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Science on the Moon: The Wailing Wall of Space ExplorationScience on and from the Moon has important implications for expanding human knowledge and understanding, a prospect for the 21st Century that has been under discussion for at least the past 25 years. That having been said, however, there remain many issues of international versus national priorities, strategy, economy, and politics that come into play. The result is a very complex form of human behavior where science and exploration take center stage, but many other important human options are sacrificed. To renew this dialogue about the Moon, it seems we are already rushing pell-mell into it as has been done in the past. The U.S., Japan, China, India, and Russia either have sent or plan to send satellites and robotic landers there at this time. What does a return to the Moon mean, why are we doing this now, who should pay for it, and how? The only semblance of such a human enterprise seems to be the LHC currently coming online at CERN. Can it be used as a model of international collaboration rather than a sports or military event focused on national competition? Who decides and what is the human sacrifice? There are compelling arguments for establishing science on the Moon as one of the primary goals for returning to the Moon and venturing beyond. A number of science endeavors will be summarized, beyond lunar and planetary science per se. These include fundamental physics experiments that are background-limited by the Earth's magnetic dipole moment and noise produced by its atmosphere and seismic interior. The Moon is an excellent platform for some forms of astronomy. Other candidate Moon-based experiments vary from neutrino and gravitational wave astronomy, particle astrophysics, and cosmic-ray calorimeters, to space physics and fundamental physics such as proton decay. The list goes on and includes placing humans in a hostile environment to study the long-term effects of space weather. The list is long, and even newer ideas will come from this COSPAR conference. However, whatever the list the issue of cooperation and binding collaboration remains. As observers of Moon and other space enterprises, we all know that a room full of 60 scientists will not agree on much of anything and there will probably be 60! please for more funding. People have special interests and little common sense (e.g., conflict between NSF- and NASA-funding roadmaps). Scientists are no exception. Nevertheless, CERN has done it on Earth! Can we do the same on the Moon? Some of the present generation of proposals for science from and on the Moon, plus new ones, will witness a place in space exploration's future. It is clear, however, that the world has not thought this through adequately, except for talk about an international space federation whatever that is. An outpost on the Moon with humans permanently living there much like Antarctica on Earth may be in our future. However, such planning is our collective international responsibility and not that of special-interest investigators from individual nations unless they intend to pay for it.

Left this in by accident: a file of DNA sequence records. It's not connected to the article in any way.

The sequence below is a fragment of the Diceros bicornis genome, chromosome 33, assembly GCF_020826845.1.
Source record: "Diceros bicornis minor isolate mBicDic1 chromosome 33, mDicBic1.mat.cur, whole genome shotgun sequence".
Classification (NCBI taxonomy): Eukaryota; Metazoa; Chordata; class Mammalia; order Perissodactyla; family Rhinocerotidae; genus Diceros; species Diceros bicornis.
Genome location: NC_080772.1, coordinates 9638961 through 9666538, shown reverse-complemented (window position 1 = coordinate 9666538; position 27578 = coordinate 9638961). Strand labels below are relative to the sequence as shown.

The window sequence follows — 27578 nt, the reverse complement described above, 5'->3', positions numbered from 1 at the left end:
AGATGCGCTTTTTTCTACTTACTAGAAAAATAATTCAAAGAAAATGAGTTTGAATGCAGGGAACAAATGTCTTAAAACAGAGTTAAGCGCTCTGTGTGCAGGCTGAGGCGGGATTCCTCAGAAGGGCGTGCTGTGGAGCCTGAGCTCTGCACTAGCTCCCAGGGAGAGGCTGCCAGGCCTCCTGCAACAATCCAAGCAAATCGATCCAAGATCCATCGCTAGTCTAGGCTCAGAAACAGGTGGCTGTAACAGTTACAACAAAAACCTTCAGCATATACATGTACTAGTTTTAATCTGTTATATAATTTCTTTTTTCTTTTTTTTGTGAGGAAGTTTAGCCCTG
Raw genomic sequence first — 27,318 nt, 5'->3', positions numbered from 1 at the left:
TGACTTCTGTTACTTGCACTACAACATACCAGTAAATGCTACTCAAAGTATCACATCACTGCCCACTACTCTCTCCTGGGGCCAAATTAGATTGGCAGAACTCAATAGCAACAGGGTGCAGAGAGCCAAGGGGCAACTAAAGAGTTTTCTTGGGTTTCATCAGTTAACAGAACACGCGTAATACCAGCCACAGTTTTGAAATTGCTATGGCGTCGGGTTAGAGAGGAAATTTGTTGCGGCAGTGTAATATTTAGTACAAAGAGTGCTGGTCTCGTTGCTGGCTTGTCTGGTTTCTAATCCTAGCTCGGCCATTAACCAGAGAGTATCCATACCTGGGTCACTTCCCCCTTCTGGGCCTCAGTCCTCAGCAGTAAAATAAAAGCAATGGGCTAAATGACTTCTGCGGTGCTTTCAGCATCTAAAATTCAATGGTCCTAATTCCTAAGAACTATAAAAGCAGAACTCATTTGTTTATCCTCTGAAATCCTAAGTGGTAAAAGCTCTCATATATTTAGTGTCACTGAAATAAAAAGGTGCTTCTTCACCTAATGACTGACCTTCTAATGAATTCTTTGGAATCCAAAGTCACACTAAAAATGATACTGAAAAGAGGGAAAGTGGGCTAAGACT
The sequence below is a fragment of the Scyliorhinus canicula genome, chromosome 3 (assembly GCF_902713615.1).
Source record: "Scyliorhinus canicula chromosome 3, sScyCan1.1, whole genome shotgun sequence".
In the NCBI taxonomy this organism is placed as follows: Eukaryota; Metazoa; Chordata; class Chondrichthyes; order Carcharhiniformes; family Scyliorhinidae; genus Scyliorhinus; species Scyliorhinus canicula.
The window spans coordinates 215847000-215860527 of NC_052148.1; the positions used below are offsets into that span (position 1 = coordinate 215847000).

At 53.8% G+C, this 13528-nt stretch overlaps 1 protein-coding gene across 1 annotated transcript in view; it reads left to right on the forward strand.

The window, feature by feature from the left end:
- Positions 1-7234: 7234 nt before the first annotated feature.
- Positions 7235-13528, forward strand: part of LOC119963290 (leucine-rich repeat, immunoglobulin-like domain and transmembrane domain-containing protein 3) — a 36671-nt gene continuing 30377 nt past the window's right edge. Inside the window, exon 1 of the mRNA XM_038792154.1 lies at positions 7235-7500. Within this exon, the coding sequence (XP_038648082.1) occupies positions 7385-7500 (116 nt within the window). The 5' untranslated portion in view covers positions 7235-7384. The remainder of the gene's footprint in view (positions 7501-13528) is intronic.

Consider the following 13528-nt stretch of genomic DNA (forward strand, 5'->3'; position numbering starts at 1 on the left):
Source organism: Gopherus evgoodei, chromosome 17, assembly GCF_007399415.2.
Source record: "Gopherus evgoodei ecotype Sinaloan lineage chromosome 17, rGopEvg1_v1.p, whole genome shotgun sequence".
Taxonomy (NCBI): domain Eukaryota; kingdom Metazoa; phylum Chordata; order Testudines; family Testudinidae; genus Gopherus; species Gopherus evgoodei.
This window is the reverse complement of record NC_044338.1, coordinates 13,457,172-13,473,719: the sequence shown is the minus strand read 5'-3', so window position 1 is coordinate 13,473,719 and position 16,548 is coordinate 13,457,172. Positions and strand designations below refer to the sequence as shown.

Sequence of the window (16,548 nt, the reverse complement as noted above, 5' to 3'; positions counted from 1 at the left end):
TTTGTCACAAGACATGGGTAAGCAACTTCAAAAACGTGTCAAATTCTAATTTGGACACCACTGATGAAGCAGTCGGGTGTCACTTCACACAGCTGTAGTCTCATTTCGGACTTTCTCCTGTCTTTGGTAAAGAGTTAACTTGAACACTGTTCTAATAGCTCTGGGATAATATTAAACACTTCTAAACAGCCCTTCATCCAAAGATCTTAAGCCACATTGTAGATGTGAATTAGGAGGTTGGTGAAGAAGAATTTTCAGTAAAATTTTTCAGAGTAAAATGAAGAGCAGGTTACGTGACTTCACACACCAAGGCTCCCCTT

Document ID
Document Type
Conference Paper
Wilson, Thomas (NASA Johnson Space Center Houston, TX, United States)
Date Acquired
August 24, 2013
Publication Date
January 1, 2008
Subject Category
Lunar and Planetary Science and Exploration
Meeting Information
37th COSPAR Scientific Assembly(Montreal)
Distribution Limits
Work of the US Gov. Public Use Permitted.